One thing I’ve been writing about for years is how much meaning we lose when photos are presented with less and less context. This photo by St. Louis dispatch photographer David Carson is the latest concerning example. Certainly, the photo is so provocative and potentially incendiary that it’s worth an article of explanation on its own. It was taken outside the St. Louis Rams game on Sunday and appears to show two women — protesting the death of Michael Brown in Ferguson — banging a white male on his back with an American flag.
Lest one take the photo out of context however, Carson was quick to emphasize yesterday in numerous Twitter dialogues, that the caption sets the record straight. That caption reads:
Michael Brown protesters fight to regain control of a flag that was taken by a fan (right) leaving the Edward Jones Dome after the St. Louis Rams game in St. Louis on Sunday, Oct. 19, 2014. Several fights erupted in a confusing and hectic scene as fans and protesters mixed after the game. Two arrests were made. Photo By David Carson, email@example.com
This caption is all well and good to those who would thoroughly absorb it. If you were a reader or subscriber to the St. Louis Dispatch, you would also have had the benefit of seeing the photo in the context of a 17 photo slideshow that depicts the clash between fans and protesters involving the upside down American flag (the sign of distress. The slideshow represents the 34 second difference between when someone was poked by the flag in a melee and the incident where the fan stole the flag and the protesters wrestled it back.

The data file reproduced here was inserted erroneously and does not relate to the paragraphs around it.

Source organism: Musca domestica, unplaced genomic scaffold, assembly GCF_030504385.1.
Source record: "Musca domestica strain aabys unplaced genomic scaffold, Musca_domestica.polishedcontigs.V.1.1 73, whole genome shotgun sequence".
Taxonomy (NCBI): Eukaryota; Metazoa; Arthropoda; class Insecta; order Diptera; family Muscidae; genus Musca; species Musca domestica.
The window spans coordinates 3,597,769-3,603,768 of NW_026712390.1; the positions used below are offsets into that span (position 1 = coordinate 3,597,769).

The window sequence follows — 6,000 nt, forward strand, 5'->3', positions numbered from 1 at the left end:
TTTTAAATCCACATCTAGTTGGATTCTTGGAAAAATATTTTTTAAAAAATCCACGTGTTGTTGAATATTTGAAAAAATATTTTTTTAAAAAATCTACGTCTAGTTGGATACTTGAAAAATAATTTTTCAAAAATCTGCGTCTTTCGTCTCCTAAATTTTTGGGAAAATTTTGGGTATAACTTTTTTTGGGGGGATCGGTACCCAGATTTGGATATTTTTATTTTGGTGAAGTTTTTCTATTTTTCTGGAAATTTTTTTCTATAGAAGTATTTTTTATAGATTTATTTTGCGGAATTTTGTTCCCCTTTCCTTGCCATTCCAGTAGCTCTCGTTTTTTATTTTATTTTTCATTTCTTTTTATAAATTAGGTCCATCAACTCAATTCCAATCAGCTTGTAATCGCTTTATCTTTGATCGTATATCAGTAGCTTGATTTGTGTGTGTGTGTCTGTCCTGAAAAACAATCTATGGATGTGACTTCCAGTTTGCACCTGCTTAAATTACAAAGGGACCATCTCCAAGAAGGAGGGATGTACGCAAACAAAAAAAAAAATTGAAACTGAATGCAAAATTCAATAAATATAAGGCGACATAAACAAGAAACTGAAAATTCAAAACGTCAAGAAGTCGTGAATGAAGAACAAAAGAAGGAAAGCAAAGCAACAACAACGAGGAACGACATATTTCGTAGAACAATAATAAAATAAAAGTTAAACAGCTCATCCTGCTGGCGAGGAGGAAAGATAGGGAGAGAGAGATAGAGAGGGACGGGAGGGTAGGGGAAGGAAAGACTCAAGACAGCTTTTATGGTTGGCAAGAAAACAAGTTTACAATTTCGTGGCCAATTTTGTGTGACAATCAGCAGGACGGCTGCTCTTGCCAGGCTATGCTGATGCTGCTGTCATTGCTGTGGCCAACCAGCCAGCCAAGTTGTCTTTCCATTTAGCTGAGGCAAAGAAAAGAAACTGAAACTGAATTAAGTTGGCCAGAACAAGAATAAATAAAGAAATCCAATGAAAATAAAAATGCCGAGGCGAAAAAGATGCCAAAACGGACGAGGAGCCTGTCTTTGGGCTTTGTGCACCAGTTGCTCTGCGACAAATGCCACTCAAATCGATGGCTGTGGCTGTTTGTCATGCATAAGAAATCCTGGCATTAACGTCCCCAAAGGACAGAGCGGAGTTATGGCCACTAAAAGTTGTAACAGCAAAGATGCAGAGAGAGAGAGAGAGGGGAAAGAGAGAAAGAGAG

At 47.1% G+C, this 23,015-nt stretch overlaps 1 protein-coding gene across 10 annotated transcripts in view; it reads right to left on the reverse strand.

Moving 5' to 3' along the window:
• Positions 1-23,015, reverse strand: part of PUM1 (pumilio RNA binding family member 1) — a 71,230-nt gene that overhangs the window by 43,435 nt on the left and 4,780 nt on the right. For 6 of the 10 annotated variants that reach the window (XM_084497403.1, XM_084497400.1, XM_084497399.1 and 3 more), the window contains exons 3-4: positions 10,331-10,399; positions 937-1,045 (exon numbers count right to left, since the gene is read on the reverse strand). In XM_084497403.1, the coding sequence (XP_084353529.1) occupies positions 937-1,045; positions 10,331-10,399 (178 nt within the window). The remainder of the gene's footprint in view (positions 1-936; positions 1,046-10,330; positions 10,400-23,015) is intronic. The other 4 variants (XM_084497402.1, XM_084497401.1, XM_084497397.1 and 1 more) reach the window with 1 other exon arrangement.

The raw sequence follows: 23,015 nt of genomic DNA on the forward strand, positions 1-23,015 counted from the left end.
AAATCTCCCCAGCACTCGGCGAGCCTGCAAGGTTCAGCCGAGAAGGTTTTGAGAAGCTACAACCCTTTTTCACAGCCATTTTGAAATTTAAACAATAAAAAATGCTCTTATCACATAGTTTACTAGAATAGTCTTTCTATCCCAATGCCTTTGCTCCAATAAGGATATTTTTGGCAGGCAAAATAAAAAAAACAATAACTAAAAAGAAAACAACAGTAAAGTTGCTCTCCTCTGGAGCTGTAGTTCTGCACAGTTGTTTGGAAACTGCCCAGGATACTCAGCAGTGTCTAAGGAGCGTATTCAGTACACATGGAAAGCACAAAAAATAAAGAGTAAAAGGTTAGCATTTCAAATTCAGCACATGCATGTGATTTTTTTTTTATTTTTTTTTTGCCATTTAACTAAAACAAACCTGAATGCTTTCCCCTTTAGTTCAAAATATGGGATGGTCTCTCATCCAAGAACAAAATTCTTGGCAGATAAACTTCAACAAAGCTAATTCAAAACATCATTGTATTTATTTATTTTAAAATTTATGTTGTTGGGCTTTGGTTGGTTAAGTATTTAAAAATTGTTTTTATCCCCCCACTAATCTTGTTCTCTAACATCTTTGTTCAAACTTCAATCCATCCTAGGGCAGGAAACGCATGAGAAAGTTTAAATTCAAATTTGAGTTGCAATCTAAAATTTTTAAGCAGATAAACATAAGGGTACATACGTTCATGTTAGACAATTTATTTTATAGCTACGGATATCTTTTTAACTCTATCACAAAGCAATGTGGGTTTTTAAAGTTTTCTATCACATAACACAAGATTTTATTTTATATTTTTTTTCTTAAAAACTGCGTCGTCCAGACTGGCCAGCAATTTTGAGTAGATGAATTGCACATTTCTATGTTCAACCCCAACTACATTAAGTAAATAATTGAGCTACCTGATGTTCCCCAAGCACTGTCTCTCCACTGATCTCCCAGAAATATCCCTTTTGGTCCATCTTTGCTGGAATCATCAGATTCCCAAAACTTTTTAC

Unfortunately though, these fine details and the fact the flag was pinched gets lost in two major details. One is the fact – ss reported in the St. Louis Dispatch story — that several black protesters were arrested for punching and spitting white fans while no one was held responsible on the other side. The second is the photo itself – which makes it look like Black protesters are using Old Glory for the purposes of assault.
To appreciate how easily nuance (and the facts behind the photo) can fly out the window in a situation like this, we need only examine its appearance and context on different news sites. Take this presentation in the (conservative) Washington Times, for example. Yes, Carson’s photo caption travels with the photo – at least the first half of it in small light gray type before a jump. Check out the headline with the picture though and you can see what I mean.
Then, there’s this tweet from the Dispatch’s own feed sans caption.
Fans and protesters clash after Rams game http://t.co/TU3XsElKPa
— STLtoday (@stltoday) October 19, 2014
The more prevalent problem, however, involves the photo running on news sites around the country in an AP wire story consisting of four meager paragraphs, or 98 words. (You can read it here in the San Antonio Express News.) Yes, Carson’s point is technically valid — that the caption, traveling with the photo, does explain that the flag was stolen and recaptured. Not that anyone would know, however, that that there were extensive acts of assault between the two groups after which a black woman and her daughter were ultimately arrested, or that the protesters were gone when a reporter finally arrived. Rather, the AP story boils the entire episode down to one detail — a detail that blatantly confuses Carson’s caption — relating how the protesters tried to jab a Ram fan with the flagpole.
Maybe what we’re talking about here is many people behaving badly. Essentially what we have from a media standpoint, however — a picture worth a thousand words, and the caption not that many — are black people rampaging with Old Glory.
Update: Especially for those not familiar with Bag, there can be some confusion as to our role. Are we investigative journalists or are we media analysts and critics? In the past two years, we have put a lot of attention to this and elaborate further below in response to an inquiry from David Carson.
(photo: David Carson/St. Louis Post Dispatch)